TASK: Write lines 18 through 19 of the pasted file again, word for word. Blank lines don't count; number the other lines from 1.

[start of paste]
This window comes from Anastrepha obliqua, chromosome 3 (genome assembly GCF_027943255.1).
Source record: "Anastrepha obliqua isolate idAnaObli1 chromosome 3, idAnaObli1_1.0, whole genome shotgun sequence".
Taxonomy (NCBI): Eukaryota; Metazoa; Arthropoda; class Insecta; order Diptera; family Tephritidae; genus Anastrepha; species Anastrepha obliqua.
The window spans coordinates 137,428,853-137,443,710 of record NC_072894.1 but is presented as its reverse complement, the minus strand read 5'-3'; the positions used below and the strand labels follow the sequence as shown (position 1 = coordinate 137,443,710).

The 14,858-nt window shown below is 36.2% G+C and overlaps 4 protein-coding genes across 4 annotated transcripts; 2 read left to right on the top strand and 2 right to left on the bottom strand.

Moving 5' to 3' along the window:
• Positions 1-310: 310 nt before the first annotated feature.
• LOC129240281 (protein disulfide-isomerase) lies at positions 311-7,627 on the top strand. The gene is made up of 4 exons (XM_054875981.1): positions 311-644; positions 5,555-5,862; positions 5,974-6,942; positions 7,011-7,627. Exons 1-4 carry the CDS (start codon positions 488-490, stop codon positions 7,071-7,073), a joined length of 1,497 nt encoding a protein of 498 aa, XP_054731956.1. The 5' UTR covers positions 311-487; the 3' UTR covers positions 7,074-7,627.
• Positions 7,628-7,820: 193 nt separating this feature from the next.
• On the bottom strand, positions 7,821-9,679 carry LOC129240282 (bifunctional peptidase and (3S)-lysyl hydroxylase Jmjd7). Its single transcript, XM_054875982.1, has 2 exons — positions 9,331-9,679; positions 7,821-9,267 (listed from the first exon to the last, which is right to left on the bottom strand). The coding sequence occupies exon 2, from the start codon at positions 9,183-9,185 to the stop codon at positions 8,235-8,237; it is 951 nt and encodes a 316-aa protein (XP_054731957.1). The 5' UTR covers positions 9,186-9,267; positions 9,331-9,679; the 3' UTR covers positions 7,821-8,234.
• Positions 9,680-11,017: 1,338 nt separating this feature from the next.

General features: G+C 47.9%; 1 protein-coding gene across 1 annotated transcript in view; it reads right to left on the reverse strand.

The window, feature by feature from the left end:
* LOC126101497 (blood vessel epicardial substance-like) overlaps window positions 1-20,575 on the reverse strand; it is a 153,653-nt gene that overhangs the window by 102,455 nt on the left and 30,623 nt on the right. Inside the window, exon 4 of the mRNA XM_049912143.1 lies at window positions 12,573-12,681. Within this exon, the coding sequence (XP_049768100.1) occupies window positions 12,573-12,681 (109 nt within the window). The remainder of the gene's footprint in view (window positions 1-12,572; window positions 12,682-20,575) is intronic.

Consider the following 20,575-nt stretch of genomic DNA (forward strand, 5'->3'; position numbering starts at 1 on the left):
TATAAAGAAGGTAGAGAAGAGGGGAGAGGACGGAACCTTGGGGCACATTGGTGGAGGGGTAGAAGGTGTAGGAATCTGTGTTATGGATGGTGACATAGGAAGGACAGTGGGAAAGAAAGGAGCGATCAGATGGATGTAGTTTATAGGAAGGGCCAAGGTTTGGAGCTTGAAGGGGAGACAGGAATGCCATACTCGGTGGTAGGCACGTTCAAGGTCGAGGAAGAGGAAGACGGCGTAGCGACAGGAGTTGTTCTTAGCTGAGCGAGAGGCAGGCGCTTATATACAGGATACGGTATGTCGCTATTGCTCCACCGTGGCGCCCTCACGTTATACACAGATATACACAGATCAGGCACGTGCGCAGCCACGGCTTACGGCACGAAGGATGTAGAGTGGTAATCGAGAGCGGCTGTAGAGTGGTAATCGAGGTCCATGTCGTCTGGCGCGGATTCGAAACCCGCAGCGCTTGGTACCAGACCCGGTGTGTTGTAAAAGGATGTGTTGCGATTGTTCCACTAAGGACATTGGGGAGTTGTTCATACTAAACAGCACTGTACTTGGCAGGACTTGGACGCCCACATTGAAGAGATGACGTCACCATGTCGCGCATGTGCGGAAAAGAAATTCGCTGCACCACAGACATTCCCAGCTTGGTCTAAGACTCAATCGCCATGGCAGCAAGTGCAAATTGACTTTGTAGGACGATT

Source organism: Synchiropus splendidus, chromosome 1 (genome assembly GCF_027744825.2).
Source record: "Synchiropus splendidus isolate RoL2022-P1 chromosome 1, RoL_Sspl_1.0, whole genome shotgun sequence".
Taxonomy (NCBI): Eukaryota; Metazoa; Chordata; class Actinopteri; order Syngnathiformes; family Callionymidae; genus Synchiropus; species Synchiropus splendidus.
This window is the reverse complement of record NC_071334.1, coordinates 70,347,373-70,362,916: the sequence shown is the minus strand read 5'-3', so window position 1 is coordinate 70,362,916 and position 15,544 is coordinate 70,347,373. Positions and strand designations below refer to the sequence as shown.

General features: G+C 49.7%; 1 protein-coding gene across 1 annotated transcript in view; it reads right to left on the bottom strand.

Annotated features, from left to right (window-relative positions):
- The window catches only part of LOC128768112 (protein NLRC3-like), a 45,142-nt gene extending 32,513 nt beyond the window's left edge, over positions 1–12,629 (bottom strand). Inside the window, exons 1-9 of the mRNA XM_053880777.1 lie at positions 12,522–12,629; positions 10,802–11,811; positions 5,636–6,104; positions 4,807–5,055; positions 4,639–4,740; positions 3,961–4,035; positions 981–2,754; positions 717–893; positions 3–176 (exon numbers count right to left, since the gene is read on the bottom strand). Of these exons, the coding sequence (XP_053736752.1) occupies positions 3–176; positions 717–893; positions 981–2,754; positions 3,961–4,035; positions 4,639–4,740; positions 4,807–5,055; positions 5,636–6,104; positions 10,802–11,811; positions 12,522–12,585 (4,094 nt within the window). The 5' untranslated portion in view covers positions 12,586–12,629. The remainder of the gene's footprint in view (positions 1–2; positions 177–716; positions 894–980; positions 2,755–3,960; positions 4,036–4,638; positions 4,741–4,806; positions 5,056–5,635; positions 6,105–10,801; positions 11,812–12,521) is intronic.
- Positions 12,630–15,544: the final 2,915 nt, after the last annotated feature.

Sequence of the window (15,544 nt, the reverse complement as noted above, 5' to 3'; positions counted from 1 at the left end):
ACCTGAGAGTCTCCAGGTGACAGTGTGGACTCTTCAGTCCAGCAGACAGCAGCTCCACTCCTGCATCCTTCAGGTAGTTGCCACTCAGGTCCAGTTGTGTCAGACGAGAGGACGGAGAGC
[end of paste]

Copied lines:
Source record: "Synchiropus splendidus isolate RoL2022-P1 chromosome 1, RoL_Sspl_1.0, whole genome shotgun sequence".
Taxonomy (NCBI): Eukaryota; Metazoa; Chordata; class Actinopteri; order Syngnathiformes; family Callionymidae; genus Synchiropus; species Synchiropus splendidus.